For the BIMSC studio project, the class designed a human colony initially capable of accommodating 50 inhabitants, with the potential to expand to 300 inhabitants. Working together, the class settled on the Jezero Crater as the site for the colony and developed a masterplan consisting of thirteen distinct zones. Each group selected one zone and a program. Our group was responsible for designing the medical center for the colony.
With the rapid development of tools and technological advancements and the need for a safe haven for the next Martian colonies… Mars Medical Center aims to be a modular and adaptable medical center. The space not only behaves as a container of healing devices but also intends to have qualities of healing spaces, from integrating green areas to the concepts of artificial and natural light.
We propose a 3D-printed modular building consisting of interconnected metaballs arranged on-site along the masterplan’s hexagonal grid lines. The module comes in three different sizes to accommodate program requirements. The interior layouts are also modular, aiming to reduce construction time and costs. To maintain efficiency in travel to Mars and the construction process, the formwork are reusable inflatables that can be 3D printed on. The metaball’s arches or radii dictate the interior partition datum lines.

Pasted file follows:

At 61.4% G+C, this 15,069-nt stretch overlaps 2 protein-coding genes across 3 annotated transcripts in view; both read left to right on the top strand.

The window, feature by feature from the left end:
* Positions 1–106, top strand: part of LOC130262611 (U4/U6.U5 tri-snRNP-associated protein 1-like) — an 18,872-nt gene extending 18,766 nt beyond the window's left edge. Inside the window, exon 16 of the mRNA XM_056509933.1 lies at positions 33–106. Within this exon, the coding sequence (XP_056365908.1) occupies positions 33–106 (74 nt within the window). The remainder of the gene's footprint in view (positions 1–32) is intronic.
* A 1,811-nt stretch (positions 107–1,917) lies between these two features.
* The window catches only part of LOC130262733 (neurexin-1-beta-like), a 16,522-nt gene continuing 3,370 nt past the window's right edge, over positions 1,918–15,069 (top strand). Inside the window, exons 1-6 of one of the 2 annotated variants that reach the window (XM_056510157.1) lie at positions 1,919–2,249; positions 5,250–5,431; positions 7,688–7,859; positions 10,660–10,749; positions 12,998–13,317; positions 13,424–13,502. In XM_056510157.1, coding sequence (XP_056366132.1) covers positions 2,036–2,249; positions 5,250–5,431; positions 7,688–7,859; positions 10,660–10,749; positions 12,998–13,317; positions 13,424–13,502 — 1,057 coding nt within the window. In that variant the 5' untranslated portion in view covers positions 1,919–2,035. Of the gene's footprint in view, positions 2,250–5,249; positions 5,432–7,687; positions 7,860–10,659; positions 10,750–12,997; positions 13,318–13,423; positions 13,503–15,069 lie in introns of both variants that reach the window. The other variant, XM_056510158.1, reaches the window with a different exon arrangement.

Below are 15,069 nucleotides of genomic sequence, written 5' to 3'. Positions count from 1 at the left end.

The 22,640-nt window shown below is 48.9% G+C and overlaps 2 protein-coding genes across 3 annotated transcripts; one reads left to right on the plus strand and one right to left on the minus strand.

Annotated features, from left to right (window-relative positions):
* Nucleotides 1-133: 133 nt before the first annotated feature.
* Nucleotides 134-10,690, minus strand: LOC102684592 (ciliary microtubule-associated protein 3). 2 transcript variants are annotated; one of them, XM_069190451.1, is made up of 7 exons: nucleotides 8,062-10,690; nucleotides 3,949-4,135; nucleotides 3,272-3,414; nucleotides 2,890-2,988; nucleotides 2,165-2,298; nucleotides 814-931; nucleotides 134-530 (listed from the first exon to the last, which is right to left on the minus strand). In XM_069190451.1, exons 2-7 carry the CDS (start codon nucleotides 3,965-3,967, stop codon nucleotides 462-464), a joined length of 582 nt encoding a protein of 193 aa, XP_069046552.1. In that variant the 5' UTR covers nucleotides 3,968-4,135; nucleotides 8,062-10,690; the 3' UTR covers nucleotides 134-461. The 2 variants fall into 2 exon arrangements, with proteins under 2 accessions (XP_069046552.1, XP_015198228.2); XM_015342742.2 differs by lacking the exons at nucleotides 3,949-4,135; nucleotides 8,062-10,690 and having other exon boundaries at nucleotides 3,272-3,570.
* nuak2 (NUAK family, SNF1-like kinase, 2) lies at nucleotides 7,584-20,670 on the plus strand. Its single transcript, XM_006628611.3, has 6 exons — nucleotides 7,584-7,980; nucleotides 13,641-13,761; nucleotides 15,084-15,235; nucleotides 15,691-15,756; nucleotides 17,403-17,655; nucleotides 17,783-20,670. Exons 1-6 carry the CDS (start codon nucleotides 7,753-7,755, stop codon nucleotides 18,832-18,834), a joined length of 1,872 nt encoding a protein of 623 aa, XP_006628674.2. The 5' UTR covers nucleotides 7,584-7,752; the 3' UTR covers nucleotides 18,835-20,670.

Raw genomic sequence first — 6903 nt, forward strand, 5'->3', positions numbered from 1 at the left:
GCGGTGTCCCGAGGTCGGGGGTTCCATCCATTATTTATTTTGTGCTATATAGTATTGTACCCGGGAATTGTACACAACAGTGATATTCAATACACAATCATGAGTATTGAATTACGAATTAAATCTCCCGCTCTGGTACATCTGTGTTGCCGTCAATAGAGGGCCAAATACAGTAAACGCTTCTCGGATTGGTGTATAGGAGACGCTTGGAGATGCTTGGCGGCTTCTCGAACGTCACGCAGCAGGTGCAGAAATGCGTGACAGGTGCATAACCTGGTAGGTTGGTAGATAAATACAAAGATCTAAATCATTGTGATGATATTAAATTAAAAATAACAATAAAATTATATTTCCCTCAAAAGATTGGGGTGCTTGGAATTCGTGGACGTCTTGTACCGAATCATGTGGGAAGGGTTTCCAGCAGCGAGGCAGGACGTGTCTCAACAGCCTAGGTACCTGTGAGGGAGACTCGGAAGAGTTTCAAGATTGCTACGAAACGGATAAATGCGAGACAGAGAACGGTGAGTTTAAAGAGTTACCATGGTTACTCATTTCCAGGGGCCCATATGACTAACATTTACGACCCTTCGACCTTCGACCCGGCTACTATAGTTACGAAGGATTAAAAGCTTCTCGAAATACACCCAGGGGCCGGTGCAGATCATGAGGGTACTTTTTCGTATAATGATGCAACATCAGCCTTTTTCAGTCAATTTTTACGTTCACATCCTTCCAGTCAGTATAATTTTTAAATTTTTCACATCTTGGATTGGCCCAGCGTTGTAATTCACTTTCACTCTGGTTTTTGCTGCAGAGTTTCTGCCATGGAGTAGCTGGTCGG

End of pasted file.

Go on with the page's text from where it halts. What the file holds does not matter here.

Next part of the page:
Due to the harsh building conditions on Mars, a 2-meter thick wall is necessary to protect the interior spaces from cosmic radiation. However, to avoid the hassle of printing such thick walls, we propose using perimetral fin skin along the structure’s geometry. These would be filled with soil, achieving the required 2-meter thickness, saving material, and reducing construction time.
The inspiration for this strategy comes from the ancient Roman technique of constructing double-layer stone walls that are filled with sand to save material. The overall form and shape take inspiration from the terraced paddy fields commonly found in Southeast Asia.
The proposed material for the 3D-printed metaballs is a regolith made from the soil from the site to minimize the material and equipment required from the earth. To construct the module, we propose employing an inflatable formwork for the 3D printing layering and positioning the arm 3D printer at the center of the column.
The interior spaces are organized around a series of external (but still radiation protected) spaces which we refer to as pseudo-exterior spaces. The spaces are designed not only as spaces that hold healing elements and machines; rather, the spaces themselves are intended to reflect healing qualities.
The interiors integrate both natural light and artificial light on the central columns. This is to replicate the circadian cycle and give the users a sense of passage of time. The pseudo-exterior spaces incorporate green to have a biophilic healing effect for the patients in addition to benefiting from pharmaceutical crops. In general, the medical center reflects therapeutic qualities both in terms of program and architectural features.
… and to end with a series of AI image explorations.